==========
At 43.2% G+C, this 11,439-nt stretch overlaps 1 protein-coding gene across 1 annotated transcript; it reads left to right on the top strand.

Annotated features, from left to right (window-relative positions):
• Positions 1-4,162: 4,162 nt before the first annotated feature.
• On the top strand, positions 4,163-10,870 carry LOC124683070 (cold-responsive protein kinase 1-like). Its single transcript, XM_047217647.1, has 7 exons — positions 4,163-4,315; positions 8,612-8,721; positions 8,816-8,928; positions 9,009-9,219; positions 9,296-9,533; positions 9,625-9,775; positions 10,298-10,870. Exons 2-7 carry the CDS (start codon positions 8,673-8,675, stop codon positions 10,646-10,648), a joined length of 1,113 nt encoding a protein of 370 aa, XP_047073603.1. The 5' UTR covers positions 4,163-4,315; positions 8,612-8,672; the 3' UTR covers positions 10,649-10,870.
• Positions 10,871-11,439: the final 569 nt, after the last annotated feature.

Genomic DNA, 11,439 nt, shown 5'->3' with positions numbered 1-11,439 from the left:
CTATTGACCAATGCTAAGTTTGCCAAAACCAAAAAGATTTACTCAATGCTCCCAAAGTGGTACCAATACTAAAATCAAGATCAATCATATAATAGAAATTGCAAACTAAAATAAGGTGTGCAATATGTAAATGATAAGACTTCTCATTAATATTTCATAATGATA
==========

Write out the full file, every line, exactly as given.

At 43.2% G+C, this 11,439-nt stretch overlaps 1 protein-coding gene across 1 annotated transcript; it reads left to right on the top strand.

Annotated features, from left to right (window-relative positions):
• Positions 1-4,162: 4,162 nt before the first annotated feature.
• On the top strand, positions 4,163-10,870 carry LOC124683070 (cold-responsive protein kinase 1-like). Its single transcript, XM_047217647.1, has 7 exons — positions 4,163-4,315; positions 8,612-8,721; positions 8,816-8,928; positions 9,009-9,219; positions 9,296-9,533; positions 9,625-9,775; positions 10,298-10,870. Exons 2-7 carry the CDS (start codon positions 8,673-8,675, stop codon positions 10,646-10,648), a joined length of 1,113 nt encoding a protein of 370 aa, XP_047073603.1. The 5' UTR covers positions 4,163-4,315; positions 8,612-8,672; the 3' UTR covers positions 10,649-10,870.
• Positions 10,871-11,439: the final 569 nt, after the last annotated feature.

Genomic DNA, 11,439 nt, shown 5'->3' with positions numbered 1-11,439 from the left:
CTATTGACCAATGCTAAGTTTGCCAAAACCAAAAAGATTTACTCAATGCTCCCAAAGTGGTACCAATACTAAAATCAAGATCAATCATATAATAGAAATTGCAAACTAAAATAAGGTGTGCAATATGTAAATGATAAGACTTCTCATTAATATTTCATAATGATA